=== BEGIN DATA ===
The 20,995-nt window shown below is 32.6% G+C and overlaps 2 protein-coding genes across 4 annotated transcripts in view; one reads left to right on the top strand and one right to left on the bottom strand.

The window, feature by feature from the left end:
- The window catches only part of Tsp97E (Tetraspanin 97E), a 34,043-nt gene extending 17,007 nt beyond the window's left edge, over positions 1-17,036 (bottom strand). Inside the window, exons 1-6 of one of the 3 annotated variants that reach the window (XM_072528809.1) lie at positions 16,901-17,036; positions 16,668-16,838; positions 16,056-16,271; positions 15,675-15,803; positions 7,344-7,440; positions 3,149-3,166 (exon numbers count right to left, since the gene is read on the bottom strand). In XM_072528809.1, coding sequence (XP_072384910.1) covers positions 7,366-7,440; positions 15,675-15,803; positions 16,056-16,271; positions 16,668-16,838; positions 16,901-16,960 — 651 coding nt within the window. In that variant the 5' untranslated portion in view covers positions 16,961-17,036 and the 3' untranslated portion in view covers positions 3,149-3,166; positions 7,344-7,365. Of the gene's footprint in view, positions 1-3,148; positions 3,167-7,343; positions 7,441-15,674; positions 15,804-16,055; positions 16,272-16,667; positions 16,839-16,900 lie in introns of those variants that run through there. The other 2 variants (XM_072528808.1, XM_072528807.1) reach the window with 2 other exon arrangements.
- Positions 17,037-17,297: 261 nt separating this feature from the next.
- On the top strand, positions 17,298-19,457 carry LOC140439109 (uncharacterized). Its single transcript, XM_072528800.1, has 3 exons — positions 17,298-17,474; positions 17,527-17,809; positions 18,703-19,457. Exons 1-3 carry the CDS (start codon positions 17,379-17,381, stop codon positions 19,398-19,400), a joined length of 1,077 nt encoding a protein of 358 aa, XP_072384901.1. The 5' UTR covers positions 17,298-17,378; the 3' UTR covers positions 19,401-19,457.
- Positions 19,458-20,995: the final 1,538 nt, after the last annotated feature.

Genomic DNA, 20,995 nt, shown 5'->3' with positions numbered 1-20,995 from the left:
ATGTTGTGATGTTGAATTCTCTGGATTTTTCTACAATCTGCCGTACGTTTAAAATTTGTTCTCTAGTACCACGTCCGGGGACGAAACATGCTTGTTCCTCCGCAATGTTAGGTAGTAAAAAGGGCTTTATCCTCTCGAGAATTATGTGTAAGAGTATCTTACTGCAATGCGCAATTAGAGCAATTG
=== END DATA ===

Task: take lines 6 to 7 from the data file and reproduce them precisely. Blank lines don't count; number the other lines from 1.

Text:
- Positions 19,458-20,995: the final 1,538 nt, after the last annotated feature.

Genomic DNA, 20,995 nt, shown 5'->3' with positions numbered 1-20,995 from the left: